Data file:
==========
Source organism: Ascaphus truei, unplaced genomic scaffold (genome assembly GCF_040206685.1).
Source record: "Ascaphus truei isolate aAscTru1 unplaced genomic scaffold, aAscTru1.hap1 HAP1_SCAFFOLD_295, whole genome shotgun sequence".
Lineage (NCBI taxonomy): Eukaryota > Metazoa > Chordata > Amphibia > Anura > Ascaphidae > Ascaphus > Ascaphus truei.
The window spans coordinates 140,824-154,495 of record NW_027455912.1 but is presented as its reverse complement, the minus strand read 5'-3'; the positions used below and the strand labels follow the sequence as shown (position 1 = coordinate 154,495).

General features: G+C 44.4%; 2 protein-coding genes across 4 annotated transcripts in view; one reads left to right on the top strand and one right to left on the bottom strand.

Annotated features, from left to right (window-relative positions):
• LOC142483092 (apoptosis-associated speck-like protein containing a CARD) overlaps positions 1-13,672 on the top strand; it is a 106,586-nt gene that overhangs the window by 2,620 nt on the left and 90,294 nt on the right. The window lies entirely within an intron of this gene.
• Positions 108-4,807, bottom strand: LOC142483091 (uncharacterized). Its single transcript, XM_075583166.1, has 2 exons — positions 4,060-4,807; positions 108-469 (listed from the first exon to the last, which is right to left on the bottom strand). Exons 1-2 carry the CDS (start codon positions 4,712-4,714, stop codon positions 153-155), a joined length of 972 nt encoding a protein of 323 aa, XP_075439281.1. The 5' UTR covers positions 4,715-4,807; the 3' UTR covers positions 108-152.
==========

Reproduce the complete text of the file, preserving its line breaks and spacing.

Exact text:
Source organism: Ascaphus truei, unplaced genomic scaffold (genome assembly GCF_040206685.1).
Source record: "Ascaphus truei isolate aAscTru1 unplaced genomic scaffold, aAscTru1.hap1 HAP1_SCAFFOLD_295, whole genome shotgun sequence".
Lineage (NCBI taxonomy): Eukaryota > Metazoa > Chordata > Amphibia > Anura > Ascaphidae > Ascaphus > Ascaphus truei.
The window spans coordinates 140,824-154,495 of record NW_027455912.1 but is presented as its reverse complement, the minus strand read 5'-3'; the positions used below and the strand labels follow the sequence as shown (position 1 = coordinate 154,495).

General features: G+C 44.4%; 2 protein-coding genes across 4 annotated transcripts in view; one reads left to right on the top strand and one right to left on the bottom strand.

Annotated features, from left to right (window-relative positions):
• LOC142483092 (apoptosis-associated speck-like protein containing a CARD) overlaps positions 1-13,672 on the top strand; it is a 106,586-nt gene that overhangs the window by 2,620 nt on the left and 90,294 nt on the right. The window lies entirely within an intron of this gene.
• Positions 108-4,807, bottom strand: LOC142483091 (uncharacterized). Its single transcript, XM_075583166.1, has 2 exons — positions 4,060-4,807; positions 108-469 (listed from the first exon to the last, which is right to left on the bottom strand). Exons 1-2 carry the CDS (start codon positions 4,712-4,714, stop codon positions 153-155), a joined length of 972 nt encoding a protein of 323 aa, XP_075439281.1. The 5' UTR covers positions 4,715-4,807; the 3' UTR covers positions 108-152.